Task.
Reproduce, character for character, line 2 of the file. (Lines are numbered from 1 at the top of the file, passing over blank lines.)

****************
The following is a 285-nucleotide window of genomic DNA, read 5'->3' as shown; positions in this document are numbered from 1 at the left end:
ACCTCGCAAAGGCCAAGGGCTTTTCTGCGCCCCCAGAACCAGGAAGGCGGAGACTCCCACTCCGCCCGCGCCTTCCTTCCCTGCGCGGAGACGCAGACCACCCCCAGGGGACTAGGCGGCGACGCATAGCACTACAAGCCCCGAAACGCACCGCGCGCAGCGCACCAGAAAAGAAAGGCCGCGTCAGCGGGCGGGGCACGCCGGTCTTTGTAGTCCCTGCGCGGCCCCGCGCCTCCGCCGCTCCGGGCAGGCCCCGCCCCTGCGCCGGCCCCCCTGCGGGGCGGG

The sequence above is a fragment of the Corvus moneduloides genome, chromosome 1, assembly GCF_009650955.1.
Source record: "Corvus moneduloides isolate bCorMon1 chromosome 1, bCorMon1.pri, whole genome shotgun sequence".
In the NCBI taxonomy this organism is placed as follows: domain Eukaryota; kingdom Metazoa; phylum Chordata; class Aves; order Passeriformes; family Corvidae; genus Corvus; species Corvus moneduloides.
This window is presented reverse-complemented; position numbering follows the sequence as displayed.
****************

ACCTCGCAAAGGCCAAGGGCTTTTCTGCGCCCCCAGAACCAGGAAGGCGGAGACTCCCACTCCGCCCGCGCCTTCCTTCCCTGCGCGGAGACGCAGACCACCCCCAGGGGACTAGGCGGCGACGCATAGCACTACAAGCCCCGAAACGCACCGCGCGCAGCGCACCAGAAAAGAAAGGCCGCGTCAGCGGGCGGGGCACGCCGGTCTTTGTAGTCCCTGCGCGGCCCCGCGCCTCCGCCGCTCCGGGCAGGCCCCGCCCCTGCGCCGGCCCCCCTGCGGGGCGGG